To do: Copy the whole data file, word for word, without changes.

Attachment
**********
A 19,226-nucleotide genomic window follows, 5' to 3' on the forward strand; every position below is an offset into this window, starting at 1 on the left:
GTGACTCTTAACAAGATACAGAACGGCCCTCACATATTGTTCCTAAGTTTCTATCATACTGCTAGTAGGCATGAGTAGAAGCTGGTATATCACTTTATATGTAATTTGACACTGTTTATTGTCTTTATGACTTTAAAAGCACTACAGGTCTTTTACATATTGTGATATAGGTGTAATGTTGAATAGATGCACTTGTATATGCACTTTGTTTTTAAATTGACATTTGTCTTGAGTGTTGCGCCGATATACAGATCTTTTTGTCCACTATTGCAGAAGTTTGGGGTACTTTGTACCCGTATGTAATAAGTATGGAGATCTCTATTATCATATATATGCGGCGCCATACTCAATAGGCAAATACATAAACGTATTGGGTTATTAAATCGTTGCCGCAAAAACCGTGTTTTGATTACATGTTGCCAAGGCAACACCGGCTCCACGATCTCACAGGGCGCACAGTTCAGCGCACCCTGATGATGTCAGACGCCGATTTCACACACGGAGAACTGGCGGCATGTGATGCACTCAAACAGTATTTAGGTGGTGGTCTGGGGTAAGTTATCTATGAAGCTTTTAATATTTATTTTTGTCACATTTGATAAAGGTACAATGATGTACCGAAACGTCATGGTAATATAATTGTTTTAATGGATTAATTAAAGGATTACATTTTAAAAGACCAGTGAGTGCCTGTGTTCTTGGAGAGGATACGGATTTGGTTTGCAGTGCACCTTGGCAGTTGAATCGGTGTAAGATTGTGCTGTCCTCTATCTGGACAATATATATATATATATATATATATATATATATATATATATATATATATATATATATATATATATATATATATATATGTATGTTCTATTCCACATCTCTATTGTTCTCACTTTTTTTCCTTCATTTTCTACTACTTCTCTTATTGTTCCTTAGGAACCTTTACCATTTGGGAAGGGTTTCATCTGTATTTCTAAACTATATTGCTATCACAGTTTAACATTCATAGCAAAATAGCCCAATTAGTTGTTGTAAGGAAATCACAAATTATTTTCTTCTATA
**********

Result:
A 19,226-nucleotide genomic window follows, 5' to 3' on the forward strand; every position below is an offset into this window, starting at 1 on the left:
GTGACTCTTAACAAGATACAGAACGGCCCTCACATATTGTTCCTAAGTTTCTATCATACTGCTAGTAGGCATGAGTAGAAGCTGGTATATCACTTTATATGTAATTTGACACTGTTTATTGTCTTTATGACTTTAAAAGCACTACAGGTCTTTTACATATTGTGATATAGGTGTAATGTTGAATAGATGCACTTGTATATGCACTTTGTTTTTAAATTGACATTTGTCTTGAGTGTTGCGCCGATATACAGATCTTTTTGTCCACTATTGCAGAAGTTTGGGGTACTTTGTACCCGTATGTAATAAGTATGGAGATCTCTATTATCATATATATGCGGCGCCATACTCAATAGGCAAATACATAAACGTATTGGGTTATTAAATCGTTGCCGCAAAAACCGTGTTTTGATTACATGTTGCCAAGGCAACACCGGCTCCACGATCTCACAGGGCGCACAGTTCAGCGCACCCTGATGATGTCAGACGCCGATTTCACACACGGAGAACTGGCGGCATGTGATGCACTCAAACAGTATTTAGGTGGTGGTCTGGGGTAAGTTATCTATGAAGCTTTTAATATTTATTTTTGTCACATTTGATAAAGGTACAATGATGTACCGAAACGTCATGGTAATATAATTGTTTTAATGGATTAATTAAAGGATTACATTTTAAAAGACCAGTGAGTGCCTGTGTTCTTGGAGAGGATACGGATTTGGTTTGCAGTGCACCTTGGCAGTTGAATCGGTGTAAGATTGTGCTGTCCTCTATCTGGACAATATATATATATATATATATATATATATATATATATATATATATATATATATATATATATATATATATATATATATGTATGTTCTATTCCACATCTCTATTGTTCTCACTTTTTTTCCTTCATTTTCTACTACTTCTCTTATTGTTCCTTAGGAACCTTTACCATTTGGGAAGGGTTTCATCTGTATTTCTAAACTATATTGCTATCACAGTTTAACATTCATAGCAAAATAGCCCAATTAGTTGTTGTAAGGAAATCACAAATTATTTTCTTCTATA